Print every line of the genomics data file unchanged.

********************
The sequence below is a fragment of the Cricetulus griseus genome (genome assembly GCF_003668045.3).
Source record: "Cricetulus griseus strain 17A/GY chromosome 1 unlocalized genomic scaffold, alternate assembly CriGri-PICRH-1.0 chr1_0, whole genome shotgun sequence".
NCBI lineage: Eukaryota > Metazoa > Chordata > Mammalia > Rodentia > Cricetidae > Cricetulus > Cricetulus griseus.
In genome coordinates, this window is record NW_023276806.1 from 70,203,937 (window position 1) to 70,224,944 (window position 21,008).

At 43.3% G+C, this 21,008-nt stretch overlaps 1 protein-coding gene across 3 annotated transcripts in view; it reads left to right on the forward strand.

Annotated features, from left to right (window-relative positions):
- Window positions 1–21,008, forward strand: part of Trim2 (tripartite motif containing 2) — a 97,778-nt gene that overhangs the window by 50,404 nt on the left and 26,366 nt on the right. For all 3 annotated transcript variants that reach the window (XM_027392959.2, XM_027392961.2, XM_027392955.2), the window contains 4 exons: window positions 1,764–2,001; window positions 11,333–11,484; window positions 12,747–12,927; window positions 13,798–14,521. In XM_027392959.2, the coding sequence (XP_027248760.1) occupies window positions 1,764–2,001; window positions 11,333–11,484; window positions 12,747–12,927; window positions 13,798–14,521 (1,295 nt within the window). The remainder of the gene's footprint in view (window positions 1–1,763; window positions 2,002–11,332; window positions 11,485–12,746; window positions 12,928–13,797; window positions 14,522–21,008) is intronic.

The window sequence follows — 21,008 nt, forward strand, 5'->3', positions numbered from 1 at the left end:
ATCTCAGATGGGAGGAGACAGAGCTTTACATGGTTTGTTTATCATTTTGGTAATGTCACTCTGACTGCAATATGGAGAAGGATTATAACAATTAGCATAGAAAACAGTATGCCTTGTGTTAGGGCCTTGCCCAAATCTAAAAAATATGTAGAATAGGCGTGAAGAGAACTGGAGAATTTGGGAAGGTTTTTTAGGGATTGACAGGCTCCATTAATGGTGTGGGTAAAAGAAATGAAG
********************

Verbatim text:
The sequence below is a fragment of the Cricetulus griseus genome (genome assembly GCF_003668045.3).
Source record: "Cricetulus griseus strain 17A/GY chromosome 1 unlocalized genomic scaffold, alternate assembly CriGri-PICRH-1.0 chr1_0, whole genome shotgun sequence".
NCBI lineage: Eukaryota > Metazoa > Chordata > Mammalia > Rodentia > Cricetidae > Cricetulus > Cricetulus griseus.
In genome coordinates, this window is record NW_023276806.1 from 70,203,937 (window position 1) to 70,224,944 (window position 21,008).

At 43.3% G+C, this 21,008-nt stretch overlaps 1 protein-coding gene across 3 annotated transcripts in view; it reads left to right on the forward strand.

Annotated features, from left to right (window-relative positions):
- Window positions 1–21,008, forward strand: part of Trim2 (tripartite motif containing 2) — a 97,778-nt gene that overhangs the window by 50,404 nt on the left and 26,366 nt on the right. For all 3 annotated transcript variants that reach the window (XM_027392959.2, XM_027392961.2, XM_027392955.2), the window contains 4 exons: window positions 1,764–2,001; window positions 11,333–11,484; window positions 12,747–12,927; window positions 13,798–14,521. In XM_027392959.2, the coding sequence (XP_027248760.1) occupies window positions 1,764–2,001; window positions 11,333–11,484; window positions 12,747–12,927; window positions 13,798–14,521 (1,295 nt within the window). The remainder of the gene's footprint in view (window positions 1–1,763; window positions 2,002–11,332; window positions 11,485–12,746; window positions 12,928–13,797; window positions 14,522–21,008) is intronic.

The window sequence follows — 21,008 nt, forward strand, 5'->3', positions numbered from 1 at the left end:
ATCTCAGATGGGAGGAGACAGAGCTTTACATGGTTTGTTTATCATTTTGGTAATGTCACTCTGACTGCAATATGGAGAAGGATTATAACAATTAGCATAGAAAACAGTATGCCTTGTGTTAGGGCCTTGCCCAAATCTAAAAAATATGTAGAATAGGCGTGAAGAGAACTGGAGAATTTGGGAAGGTTTTTTAGGGATTGACAGGCTCCATTAATGGTGTGGGTAAAAGAAATGAAG